Friday, December 27, 2013

PC Based Wireless Stepper Motor control Circuit

Stepper motors find lots of applications in process control, machine tools and robotics. Especially in robotics and process control, bit is necessary to control the stepper motor from a remote place. Here you will get the transmitter and receiver circuit diagrams and Full source code for the application program.

Here we describe how to wirelessly control a stepper motor from a remote place by using RF modules. For this wireless stepper-motor control system, you need to design and develop the required hardware and software. The parallel port of the PC is used to control the direction of the stepper motor at the transmitter side. RF interface is used instead of IR to overcome all the drawbacks of the IR interface. The PC signals are transmitted from the RF transmitter and received by the RF receiver.

Working Of the Wireless Stepper Motor controller

Block Diagram : 
Figure 1.block diagram for PC-based wireless control of a stepper motor.

Fig. 1 shows the block diagram for PC-based wireless control of a stepper motor. The signals from the parallel port of the PC are interfaced to the RF transmitter through an encoder. The encoder continuously reads the status of the relay switches, passes the data to the RF transmitter and the transmiter transmits the data. At the receiving end, the RF receiver receives this data and gives it to the decoder. The decoder converts the single-bit data into four-bit data and presents to the stepper-motor driver. Now, the driver per-
forms the corresponding action, i.e., it rotates the stepper motor clockwise or anticlockwise.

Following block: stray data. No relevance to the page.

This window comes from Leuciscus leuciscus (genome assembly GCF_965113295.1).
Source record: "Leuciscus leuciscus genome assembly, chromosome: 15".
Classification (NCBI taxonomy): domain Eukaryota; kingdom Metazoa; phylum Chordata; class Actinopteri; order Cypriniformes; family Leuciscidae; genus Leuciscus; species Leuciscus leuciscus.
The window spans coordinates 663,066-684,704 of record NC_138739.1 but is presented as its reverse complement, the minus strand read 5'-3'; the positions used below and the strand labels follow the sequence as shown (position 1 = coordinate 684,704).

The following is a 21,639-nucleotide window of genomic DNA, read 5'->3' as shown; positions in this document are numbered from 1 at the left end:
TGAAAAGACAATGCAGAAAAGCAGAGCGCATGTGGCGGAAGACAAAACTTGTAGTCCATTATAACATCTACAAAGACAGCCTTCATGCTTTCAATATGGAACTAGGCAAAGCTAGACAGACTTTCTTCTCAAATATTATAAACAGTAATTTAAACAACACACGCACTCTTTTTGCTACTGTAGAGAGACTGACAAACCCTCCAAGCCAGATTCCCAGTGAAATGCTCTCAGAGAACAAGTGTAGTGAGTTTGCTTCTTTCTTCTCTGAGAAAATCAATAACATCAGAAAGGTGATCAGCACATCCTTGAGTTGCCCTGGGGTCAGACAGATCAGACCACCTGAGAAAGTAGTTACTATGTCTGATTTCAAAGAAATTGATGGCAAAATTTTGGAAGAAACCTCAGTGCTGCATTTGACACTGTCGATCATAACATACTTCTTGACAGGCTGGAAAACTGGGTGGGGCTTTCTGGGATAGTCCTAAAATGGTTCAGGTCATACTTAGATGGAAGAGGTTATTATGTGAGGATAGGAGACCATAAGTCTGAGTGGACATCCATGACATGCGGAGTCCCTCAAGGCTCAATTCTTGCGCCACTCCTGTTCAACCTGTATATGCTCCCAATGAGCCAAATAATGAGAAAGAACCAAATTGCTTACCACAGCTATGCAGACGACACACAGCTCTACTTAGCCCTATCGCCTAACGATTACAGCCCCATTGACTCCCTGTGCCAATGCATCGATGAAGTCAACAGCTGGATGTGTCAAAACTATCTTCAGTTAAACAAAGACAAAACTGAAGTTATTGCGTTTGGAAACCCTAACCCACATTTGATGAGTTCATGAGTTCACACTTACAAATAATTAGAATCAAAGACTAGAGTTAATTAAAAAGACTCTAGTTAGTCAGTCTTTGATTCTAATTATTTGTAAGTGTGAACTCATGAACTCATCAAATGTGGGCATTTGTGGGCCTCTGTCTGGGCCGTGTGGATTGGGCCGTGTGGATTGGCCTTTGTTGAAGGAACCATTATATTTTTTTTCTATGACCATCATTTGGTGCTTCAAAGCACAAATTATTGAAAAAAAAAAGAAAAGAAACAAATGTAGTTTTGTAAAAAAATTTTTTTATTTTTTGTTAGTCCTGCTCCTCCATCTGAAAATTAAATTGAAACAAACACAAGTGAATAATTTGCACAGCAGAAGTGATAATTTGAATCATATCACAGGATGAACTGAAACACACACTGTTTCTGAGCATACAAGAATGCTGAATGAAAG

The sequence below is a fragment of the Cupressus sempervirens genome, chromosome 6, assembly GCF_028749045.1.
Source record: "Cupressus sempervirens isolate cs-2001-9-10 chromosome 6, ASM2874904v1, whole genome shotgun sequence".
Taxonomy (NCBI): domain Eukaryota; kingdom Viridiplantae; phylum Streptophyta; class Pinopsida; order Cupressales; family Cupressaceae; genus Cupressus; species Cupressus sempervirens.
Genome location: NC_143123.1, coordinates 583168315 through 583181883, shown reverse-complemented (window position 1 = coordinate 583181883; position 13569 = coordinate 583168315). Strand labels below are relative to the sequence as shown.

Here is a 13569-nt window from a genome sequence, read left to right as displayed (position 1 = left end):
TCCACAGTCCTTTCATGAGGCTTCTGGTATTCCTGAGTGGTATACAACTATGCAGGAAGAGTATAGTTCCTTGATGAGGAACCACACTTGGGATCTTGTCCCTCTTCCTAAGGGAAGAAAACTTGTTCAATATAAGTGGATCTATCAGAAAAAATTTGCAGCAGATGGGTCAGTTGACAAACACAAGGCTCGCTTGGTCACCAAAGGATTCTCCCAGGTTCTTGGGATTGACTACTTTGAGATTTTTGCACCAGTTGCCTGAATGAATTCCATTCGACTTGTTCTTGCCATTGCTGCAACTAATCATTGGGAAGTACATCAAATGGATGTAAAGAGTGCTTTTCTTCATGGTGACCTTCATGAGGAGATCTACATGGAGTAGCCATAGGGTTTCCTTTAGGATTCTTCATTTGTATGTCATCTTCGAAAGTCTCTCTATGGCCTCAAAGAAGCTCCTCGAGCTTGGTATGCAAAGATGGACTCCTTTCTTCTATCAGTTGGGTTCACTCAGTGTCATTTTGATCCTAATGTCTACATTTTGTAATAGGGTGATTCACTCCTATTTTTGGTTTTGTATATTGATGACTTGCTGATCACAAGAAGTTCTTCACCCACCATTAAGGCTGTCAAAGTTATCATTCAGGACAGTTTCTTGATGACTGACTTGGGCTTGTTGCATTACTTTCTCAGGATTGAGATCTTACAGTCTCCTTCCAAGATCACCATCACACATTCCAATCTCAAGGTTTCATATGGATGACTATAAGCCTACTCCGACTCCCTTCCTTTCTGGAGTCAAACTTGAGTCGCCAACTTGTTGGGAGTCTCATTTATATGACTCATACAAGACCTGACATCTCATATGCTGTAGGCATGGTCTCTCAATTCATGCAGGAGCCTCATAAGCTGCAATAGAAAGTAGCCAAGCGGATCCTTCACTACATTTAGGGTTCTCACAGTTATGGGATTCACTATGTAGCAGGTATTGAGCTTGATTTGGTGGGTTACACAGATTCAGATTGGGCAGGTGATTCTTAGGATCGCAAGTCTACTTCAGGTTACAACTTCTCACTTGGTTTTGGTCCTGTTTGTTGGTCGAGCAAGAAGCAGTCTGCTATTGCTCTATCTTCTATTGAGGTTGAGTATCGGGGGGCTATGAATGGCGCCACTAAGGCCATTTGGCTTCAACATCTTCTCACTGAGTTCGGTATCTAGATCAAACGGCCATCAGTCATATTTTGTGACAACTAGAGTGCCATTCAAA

Remote control: For remote control, we have used the Holtek encoder-decoder pair of HT12E and HT12D. Both of these are 18-pin DIP ICs.

Operation of Holtek HT12E and HT12D :  HT12E and HT12D are CMOS ICs with a working voltage r a n g e o f 2.4V to 12V. 

Encoder HT12E has eight address and another four address/data lines. The data set on these twelve lines (address and address/data lines) is serially transmitted when transmit-enable pin TE is taken low. The data output appears serially on DOUT pin. It is transmitted four times in succession. The data consists of differing
lengths of positive-going pulses for ‘1’ and ‘0,’ the pulse width for ‘0’ being twice the width of the pulse
for ‘1.’ The frequency of these pulses may lie between 1.5 and 7kHz depending on the resistance value between OSC1 and OSC2 pins. The internal oscillator frequency of decoder HT12D is 50 times the oscillator frequency of  encoder HT12E. The values of timing resistors connected between OSC1 and OSC2 pins of HT12E and HT12D, for the given supply voltages, can be found out from the graphs given in the datasheets of the respective chips. The resistance values used in the circuits are chosen here for approximately 3kHz frequency of the encoder (HT12E) at Vcc of 9V and 150 kHz of the decoder (HT12D) at Vcc of 5V.

The HT12D receives the data from the HT12E on its DIN pin serially. If the address part of the data received
matches the levels on A0 through A7 pins four times in succession, the valid transmission pin (VT) is taken high. The data on pins AD8 through AD11 of the HT12E appear on pins D8 through D11 of the HT12D. Thus the device acts as a receiver of 4-bit data (16 possible codes) with 8-bit addressing (256 possible channels).

Once the frequency of the pair is aligned, then on ground of any data pin of the encoder, LED1 of the decoder should glow. You can also check the transfer of data on pins AD8 through AD11, which is latched to D8 through D11 pins of the decoder once TE pin is momentarily taken low by grounding it through diodes D1 through D4.